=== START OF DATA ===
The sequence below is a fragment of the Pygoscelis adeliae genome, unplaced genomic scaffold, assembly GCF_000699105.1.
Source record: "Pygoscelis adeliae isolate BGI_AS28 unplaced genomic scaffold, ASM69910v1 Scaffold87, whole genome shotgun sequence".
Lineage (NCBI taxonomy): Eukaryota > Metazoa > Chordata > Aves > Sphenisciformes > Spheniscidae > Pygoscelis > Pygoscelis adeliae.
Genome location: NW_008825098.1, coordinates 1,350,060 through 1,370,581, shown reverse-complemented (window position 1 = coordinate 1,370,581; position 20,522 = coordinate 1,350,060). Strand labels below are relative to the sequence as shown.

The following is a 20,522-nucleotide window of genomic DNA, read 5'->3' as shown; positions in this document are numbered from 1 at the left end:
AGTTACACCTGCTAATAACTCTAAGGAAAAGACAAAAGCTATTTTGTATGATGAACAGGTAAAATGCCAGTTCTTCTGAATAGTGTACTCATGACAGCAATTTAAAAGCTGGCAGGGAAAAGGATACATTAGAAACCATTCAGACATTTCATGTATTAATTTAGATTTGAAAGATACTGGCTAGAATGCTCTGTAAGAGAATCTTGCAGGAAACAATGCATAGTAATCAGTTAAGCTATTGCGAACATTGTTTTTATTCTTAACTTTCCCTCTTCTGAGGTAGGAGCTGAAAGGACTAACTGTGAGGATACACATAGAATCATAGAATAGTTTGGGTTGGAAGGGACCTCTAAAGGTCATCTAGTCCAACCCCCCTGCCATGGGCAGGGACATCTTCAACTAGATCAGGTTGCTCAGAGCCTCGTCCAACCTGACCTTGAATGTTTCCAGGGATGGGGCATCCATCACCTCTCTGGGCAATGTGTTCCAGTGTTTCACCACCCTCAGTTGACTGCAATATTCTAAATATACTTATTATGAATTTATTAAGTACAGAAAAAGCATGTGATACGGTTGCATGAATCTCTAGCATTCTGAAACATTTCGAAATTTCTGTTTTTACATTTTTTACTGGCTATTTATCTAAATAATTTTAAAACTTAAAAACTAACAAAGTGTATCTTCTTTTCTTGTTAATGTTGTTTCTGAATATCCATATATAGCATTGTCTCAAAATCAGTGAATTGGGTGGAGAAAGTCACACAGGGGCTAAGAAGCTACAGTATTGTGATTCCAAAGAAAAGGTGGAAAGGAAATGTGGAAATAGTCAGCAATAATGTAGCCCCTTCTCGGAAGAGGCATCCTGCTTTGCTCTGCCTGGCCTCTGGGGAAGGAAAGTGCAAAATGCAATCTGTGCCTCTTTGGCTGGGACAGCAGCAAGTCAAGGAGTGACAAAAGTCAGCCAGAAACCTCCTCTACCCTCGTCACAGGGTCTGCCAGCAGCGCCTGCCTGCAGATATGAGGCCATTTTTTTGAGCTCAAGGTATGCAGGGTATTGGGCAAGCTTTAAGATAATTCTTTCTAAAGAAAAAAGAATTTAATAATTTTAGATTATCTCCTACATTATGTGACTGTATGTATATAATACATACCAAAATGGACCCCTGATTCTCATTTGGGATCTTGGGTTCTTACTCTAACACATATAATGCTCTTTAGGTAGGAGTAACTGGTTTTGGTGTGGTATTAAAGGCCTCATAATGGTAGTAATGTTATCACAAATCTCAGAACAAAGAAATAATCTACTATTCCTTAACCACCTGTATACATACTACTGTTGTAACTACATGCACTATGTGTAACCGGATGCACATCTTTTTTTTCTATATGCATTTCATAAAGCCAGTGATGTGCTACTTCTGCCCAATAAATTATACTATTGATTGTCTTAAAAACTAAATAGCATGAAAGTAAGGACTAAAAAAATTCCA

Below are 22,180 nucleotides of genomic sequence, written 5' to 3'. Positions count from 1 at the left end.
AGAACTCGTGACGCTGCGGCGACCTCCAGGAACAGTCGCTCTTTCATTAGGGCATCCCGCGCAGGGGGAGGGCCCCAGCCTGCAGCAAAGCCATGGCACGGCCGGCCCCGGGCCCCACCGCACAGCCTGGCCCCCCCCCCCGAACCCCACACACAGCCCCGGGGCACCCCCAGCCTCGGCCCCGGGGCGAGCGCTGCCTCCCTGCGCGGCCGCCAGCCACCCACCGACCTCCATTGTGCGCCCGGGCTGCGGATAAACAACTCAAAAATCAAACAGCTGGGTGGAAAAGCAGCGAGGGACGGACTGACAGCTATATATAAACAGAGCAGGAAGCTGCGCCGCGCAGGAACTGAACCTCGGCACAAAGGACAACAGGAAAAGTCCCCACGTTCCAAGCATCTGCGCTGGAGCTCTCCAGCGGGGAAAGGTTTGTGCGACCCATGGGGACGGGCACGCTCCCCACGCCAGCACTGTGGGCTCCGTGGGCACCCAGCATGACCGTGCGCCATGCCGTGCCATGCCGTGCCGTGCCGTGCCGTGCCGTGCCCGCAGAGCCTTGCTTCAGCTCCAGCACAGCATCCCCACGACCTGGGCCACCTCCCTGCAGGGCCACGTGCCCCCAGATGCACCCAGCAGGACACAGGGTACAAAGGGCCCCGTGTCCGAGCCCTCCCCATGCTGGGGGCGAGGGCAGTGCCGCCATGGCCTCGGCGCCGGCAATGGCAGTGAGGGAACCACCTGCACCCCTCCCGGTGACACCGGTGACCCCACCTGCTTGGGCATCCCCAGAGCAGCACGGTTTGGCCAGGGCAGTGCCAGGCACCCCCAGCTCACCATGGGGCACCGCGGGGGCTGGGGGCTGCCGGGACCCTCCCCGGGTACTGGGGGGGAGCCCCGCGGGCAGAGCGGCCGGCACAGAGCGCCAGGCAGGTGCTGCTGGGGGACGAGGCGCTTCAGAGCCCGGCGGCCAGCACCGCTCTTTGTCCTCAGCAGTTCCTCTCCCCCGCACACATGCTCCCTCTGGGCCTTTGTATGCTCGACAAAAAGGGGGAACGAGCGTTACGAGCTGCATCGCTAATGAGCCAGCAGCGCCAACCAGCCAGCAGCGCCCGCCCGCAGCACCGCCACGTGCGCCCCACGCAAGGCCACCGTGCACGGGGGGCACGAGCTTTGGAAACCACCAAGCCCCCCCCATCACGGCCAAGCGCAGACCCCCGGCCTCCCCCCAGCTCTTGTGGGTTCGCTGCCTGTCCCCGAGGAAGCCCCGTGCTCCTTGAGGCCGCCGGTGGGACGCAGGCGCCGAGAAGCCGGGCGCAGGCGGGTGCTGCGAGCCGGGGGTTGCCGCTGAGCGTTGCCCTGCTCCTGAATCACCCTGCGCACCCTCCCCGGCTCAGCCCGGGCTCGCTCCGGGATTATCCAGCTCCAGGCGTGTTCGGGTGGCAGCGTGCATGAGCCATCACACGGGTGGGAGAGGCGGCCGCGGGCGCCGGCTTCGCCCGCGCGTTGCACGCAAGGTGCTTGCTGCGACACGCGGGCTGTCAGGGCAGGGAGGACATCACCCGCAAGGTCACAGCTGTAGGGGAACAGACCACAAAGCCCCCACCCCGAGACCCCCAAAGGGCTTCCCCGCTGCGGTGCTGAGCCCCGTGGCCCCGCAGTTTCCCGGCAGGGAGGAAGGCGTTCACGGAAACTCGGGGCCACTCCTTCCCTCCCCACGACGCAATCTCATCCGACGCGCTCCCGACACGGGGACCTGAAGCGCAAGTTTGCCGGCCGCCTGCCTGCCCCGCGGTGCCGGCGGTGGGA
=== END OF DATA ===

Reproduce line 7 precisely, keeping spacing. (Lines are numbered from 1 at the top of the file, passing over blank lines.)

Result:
Below are 22,180 nucleotides of genomic sequence, written 5' to 3'. Positions count from 1 at the left end.